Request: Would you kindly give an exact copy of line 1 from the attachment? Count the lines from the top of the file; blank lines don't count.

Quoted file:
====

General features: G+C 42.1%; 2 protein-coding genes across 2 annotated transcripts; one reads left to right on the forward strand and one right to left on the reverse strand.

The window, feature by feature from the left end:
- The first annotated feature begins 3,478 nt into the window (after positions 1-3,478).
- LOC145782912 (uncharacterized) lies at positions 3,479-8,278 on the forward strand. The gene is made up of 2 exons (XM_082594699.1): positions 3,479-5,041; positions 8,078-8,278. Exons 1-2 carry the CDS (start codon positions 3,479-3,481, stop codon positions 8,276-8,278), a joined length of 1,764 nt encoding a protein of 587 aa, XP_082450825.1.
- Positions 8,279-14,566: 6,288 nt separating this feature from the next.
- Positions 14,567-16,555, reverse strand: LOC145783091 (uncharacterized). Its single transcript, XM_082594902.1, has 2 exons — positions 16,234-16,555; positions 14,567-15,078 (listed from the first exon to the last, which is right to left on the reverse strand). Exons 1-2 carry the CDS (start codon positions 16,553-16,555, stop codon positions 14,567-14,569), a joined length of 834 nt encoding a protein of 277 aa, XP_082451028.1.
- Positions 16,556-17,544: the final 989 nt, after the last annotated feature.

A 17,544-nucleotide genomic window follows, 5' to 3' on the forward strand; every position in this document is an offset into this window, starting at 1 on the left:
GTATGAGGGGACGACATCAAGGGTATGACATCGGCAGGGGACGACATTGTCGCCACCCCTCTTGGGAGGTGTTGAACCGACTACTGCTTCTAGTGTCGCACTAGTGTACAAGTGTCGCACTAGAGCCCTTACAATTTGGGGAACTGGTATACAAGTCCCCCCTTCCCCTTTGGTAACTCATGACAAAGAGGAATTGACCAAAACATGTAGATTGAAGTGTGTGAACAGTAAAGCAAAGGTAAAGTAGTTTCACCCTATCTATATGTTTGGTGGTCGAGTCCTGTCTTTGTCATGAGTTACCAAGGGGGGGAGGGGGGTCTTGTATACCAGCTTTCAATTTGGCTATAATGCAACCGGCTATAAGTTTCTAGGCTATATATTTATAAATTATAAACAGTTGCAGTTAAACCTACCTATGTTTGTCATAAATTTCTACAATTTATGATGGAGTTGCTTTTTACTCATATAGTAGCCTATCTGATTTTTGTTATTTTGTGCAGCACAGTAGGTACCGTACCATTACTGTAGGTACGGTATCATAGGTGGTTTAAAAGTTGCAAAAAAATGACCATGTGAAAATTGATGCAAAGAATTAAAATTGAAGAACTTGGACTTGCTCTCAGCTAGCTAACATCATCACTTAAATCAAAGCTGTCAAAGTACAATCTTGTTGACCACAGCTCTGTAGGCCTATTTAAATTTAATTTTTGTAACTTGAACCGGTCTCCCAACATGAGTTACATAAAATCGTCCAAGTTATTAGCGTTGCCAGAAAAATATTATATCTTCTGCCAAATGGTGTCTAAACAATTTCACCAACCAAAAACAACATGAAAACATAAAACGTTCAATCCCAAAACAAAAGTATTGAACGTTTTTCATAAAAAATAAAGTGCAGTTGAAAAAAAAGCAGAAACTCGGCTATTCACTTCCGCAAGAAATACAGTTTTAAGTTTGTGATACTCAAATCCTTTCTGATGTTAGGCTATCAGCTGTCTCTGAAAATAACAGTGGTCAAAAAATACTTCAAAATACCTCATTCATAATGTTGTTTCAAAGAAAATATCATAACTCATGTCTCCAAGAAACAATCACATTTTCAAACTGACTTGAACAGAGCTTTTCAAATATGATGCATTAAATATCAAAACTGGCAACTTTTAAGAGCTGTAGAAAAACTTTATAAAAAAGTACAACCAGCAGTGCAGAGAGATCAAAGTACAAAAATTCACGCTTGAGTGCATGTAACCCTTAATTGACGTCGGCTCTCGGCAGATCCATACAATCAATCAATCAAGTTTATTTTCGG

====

General features: G+C 42.1%; 2 protein-coding genes across 2 annotated transcripts; one reads left to right on the forward strand and one right to left on the reverse strand.